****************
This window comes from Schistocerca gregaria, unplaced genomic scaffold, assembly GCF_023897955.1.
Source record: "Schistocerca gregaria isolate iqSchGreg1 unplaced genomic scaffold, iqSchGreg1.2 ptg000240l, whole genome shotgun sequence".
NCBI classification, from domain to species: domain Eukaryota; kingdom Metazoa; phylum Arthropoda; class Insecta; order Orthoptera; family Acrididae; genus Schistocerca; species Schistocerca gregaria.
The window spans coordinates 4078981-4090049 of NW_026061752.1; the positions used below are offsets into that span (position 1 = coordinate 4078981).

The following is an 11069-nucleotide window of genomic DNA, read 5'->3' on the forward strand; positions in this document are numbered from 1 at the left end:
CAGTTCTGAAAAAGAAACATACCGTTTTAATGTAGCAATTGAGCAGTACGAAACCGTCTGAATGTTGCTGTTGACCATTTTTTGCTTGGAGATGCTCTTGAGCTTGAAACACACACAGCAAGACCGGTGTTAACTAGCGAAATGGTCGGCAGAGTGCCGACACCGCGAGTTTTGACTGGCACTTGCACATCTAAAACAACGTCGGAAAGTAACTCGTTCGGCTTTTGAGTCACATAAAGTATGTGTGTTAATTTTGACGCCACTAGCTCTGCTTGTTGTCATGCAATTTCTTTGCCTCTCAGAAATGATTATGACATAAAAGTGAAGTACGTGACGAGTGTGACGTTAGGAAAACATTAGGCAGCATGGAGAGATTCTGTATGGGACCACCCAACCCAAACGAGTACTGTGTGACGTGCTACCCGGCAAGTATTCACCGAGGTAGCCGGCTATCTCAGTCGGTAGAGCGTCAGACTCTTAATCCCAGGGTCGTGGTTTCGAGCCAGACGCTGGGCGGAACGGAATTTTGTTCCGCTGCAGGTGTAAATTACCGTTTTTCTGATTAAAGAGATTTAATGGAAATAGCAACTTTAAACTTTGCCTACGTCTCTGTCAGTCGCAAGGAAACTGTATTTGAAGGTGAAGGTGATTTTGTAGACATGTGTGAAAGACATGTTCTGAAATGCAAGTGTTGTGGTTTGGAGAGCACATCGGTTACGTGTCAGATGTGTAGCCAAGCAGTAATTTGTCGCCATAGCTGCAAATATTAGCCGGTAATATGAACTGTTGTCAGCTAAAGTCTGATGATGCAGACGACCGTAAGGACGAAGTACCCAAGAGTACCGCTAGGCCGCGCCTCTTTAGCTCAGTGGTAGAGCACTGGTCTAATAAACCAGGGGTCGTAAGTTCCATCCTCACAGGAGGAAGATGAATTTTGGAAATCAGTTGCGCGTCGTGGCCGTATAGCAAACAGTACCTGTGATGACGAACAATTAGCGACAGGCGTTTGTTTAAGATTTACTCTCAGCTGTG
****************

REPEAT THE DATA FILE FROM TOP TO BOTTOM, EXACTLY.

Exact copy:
This window comes from Schistocerca gregaria, unplaced genomic scaffold, assembly GCF_023897955.1.
Source record: "Schistocerca gregaria isolate iqSchGreg1 unplaced genomic scaffold, iqSchGreg1.2 ptg000240l, whole genome shotgun sequence".
NCBI classification, from domain to species: domain Eukaryota; kingdom Metazoa; phylum Arthropoda; class Insecta; order Orthoptera; family Acrididae; genus Schistocerca; species Schistocerca gregaria.
The window spans coordinates 4078981-4090049 of NW_026061752.1; the positions used below are offsets into that span (position 1 = coordinate 4078981).

The following is an 11069-nucleotide window of genomic DNA, read 5'->3' on the forward strand; positions in this document are numbered from 1 at the left end:
CAGTTCTGAAAAAGAAACATACCGTTTTAATGTAGCAATTGAGCAGTACGAAACCGTCTGAATGTTGCTGTTGACCATTTTTTGCTTGGAGATGCTCTTGAGCTTGAAACACACACAGCAAGACCGGTGTTAACTAGCGAAATGGTCGGCAGAGTGCCGACACCGCGAGTTTTGACTGGCACTTGCACATCTAAAACAACGTCGGAAAGTAACTCGTTCGGCTTTTGAGTCACATAAAGTATGTGTGTTAATTTTGACGCCACTAGCTCTGCTTGTTGTCATGCAATTTCTTTGCCTCTCAGAAATGATTATGACATAAAAGTGAAGTACGTGACGAGTGTGACGTTAGGAAAACATTAGGCAGCATGGAGAGATTCTGTATGGGACCACCCAACCCAAACGAGTACTGTGTGACGTGCTACCCGGCAAGTATTCACCGAGGTAGCCGGCTATCTCAGTCGGTAGAGCGTCAGACTCTTAATCCCAGGGTCGTGGTTTCGAGCCAGACGCTGGGCGGAACGGAATTTTGTTCCGCTGCAGGTGTAAATTACCGTTTTTCTGATTAAAGAGATTTAATGGAAATAGCAACTTTAAACTTTGCCTACGTCTCTGTCAGTCGCAAGGAAACTGTATTTGAAGGTGAAGGTGATTTTGTAGACATGTGTGAAAGACATGTTCTGAAATGCAAGTGTTGTGGTTTGGAGAGCACATCGGTTACGTGTCAGATGTGTAGCCAAGCAGTAATTTGTCGCCATAGCTGCAAATATTAGCCGGTAATATGAACTGTTGTCAGCTAAAGTCTGATGATGCAGACGACCGTAAGGACGAAGTACCCAAGAGTACCGCTAGGCCGCGCCTCTTTAGCTCAGTGGTAGAGCACTGGTCTAATAAACCAGGGGTCGTAAGTTCCATCCTCACAGGAGGAAGATGAATTTTGGAAATCAGTTGCGCGTCGTGGCCGTATAGCAAACAGTACCTGTGATGACGAACAATTAGCGACAGGCGTTTGTTTAAGATTTACTCTCAGCTGTG